Christina Rossetti: A Writer’s Life
Christina Rossetti wrote poems of peculiar frozen feeling. This is one of the reasons for her long neglect after her death in 1894, an unpopularity out of all proportion to the neglect of Victorian poetry in general. Even children singing her Christmas carol “In the bleak mid-winter” recognize that this is a grimly melancholy version of Christmas: “Earth stood hard as iron,/ Water like a stone.” Rossetti’s dreary images are those of sudden arrested optimism: fountains sealed, hope deferred, hearts shriveled up to nothing, “hard and cold and small, of all hearts the worst of all.” A member of the family, perhaps her poet brother Dante Gabriel Rossetti, called these intense laments “the groans” and Christina’s particular quality of groaniness arose from an extremity of female experience. There are parallels, of course, with Brontë and Dickinson but even more, I think, with Anne Sexton and with Plath in her fascinated instinct for self-annihilation. Rossetti wrote her own Lazarus poem in 1890, when she was sixty years old:
I laid beside thy gate, am Lazarus; See me or see me not I still am there, Hungry and thirsty, sore and sick and bare,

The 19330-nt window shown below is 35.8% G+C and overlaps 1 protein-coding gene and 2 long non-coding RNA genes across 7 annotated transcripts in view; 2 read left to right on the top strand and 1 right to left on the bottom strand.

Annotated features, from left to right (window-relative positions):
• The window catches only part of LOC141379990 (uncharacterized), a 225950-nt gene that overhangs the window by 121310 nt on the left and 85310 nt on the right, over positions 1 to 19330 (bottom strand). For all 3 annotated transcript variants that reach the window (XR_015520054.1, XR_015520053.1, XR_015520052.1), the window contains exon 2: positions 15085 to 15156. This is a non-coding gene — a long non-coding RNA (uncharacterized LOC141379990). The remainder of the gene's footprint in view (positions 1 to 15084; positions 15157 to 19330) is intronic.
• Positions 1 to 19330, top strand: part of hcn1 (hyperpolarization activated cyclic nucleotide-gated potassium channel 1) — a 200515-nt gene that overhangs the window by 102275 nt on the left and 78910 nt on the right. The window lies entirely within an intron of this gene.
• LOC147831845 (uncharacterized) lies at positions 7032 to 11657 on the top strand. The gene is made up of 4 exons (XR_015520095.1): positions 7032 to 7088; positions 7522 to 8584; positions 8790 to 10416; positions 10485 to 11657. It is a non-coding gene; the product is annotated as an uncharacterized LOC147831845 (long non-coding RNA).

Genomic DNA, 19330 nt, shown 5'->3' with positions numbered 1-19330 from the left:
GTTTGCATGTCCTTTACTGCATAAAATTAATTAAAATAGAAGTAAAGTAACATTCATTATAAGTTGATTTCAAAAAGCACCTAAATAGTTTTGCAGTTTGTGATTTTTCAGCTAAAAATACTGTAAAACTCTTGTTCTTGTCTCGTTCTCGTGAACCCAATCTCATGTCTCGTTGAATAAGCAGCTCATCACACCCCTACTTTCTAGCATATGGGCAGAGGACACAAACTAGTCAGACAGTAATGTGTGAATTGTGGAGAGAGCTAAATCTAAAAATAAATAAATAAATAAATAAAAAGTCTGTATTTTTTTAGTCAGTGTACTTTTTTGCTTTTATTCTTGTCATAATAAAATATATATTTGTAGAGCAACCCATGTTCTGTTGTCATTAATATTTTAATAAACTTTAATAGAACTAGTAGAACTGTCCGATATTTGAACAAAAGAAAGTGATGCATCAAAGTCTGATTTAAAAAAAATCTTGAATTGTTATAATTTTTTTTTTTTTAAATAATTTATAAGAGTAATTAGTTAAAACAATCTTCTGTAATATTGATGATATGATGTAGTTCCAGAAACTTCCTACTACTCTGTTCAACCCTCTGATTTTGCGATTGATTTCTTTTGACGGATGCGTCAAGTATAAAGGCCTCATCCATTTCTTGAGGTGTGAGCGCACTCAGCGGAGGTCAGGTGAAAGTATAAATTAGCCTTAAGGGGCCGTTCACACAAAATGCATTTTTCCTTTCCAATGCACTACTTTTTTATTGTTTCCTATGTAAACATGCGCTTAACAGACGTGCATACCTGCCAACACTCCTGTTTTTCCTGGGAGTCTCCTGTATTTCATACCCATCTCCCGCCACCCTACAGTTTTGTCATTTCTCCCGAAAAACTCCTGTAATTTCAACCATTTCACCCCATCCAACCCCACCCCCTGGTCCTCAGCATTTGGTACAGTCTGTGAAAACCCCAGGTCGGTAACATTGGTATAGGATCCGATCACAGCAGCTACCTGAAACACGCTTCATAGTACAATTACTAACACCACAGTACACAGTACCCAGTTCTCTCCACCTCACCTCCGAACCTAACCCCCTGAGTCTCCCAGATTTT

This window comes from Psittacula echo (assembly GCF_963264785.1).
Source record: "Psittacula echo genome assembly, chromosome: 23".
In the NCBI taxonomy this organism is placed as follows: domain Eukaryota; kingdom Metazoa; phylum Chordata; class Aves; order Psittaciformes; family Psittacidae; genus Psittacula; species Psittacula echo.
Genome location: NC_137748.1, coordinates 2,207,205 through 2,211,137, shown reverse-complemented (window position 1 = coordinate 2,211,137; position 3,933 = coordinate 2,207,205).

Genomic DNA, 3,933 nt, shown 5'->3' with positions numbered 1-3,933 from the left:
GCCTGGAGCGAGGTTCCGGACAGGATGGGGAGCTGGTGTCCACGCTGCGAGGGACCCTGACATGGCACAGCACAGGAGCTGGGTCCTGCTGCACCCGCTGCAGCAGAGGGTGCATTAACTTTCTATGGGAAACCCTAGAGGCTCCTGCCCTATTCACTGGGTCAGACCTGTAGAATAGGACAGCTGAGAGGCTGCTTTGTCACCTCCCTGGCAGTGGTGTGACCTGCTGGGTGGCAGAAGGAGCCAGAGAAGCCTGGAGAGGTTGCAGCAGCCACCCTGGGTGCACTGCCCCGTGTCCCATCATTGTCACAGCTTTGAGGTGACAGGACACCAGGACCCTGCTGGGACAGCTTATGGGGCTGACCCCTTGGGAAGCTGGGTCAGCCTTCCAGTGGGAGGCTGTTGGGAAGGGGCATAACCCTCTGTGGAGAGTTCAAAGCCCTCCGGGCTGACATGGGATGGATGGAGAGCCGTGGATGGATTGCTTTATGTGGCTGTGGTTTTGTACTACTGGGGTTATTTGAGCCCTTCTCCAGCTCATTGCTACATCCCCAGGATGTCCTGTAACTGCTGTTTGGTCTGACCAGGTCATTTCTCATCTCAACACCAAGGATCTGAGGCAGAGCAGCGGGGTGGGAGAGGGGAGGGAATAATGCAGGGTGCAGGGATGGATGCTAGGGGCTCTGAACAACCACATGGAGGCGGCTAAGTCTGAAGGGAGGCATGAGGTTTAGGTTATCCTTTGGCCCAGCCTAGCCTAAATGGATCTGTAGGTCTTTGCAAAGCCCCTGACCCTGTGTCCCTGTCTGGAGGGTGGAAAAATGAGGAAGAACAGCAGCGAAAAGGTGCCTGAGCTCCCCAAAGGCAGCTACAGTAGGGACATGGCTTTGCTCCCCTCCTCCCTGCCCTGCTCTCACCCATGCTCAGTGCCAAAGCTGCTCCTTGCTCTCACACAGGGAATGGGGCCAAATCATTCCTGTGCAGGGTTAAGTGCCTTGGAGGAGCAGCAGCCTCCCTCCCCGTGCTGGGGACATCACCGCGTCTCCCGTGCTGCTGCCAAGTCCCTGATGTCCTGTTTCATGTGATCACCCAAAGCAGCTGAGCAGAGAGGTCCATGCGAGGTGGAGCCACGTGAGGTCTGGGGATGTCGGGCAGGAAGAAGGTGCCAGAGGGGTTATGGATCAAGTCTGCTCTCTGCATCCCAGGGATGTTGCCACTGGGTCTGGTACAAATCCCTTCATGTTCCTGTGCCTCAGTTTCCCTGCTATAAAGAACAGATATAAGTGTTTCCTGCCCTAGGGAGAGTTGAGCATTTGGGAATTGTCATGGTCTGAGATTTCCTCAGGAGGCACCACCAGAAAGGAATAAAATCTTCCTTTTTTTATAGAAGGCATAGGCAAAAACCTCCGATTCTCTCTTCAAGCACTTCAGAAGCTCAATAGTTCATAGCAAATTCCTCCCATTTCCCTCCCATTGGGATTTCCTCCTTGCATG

Dog-comforted and crumbs- solicitous.
Faced with the deadly void inherent in her work, biographers have felt a certain desperation. Lona Mosk Packer, author of the first substantial biography, Christina Rossetti,1 attributed the misery and guilt to a long, clandestine adulterous affair between Christina and the painter and critic William Bell Scott. This explanation has been judged by later scholars as unconvincing. Georgina Battiscombe, in her biography Christina Rossetti: A Divided Life,2 dismisses it as “an airy fabric of romance.” Kathleen Jones, in Learning Not to be First: The Life of Christina Rossetti,3 judges sternly that “Packer’s extraordinary conclusion is completely unsubstantiated.” Frances Thomas, in Christina Rossetti,4 a study which broke much new ground, is even more astringent: “In the end the monotones of Christina’s life defeated Professor Packer, and she invented a love affair for her, which puts her book more properly on the fiction shelves.” It was indeed a theory of legendary silliness. The mystery of self-hate and aridity remained.
Jan Marsh’s book is the best researched and fullest biography of Rossetti we have yet had. She gives much new information on her family and on émigré London in the mid-nineteenth century. Christina’s father, Gabriele Rossetti, poet and freedom fighter, had arrived in England only in 1824, as a refugee. Marsh produces a theory of Christina’s introspection in some respects as risky as Mosk Packer’s, being based more on her instincts than on provable facts. But she is too conscientious a biographer to claim it as more than the interesting possibility it is. In 1845, at the age of fourteen, Christina suffered a severe nervous breakdown. Her brother William described a startling change of personality: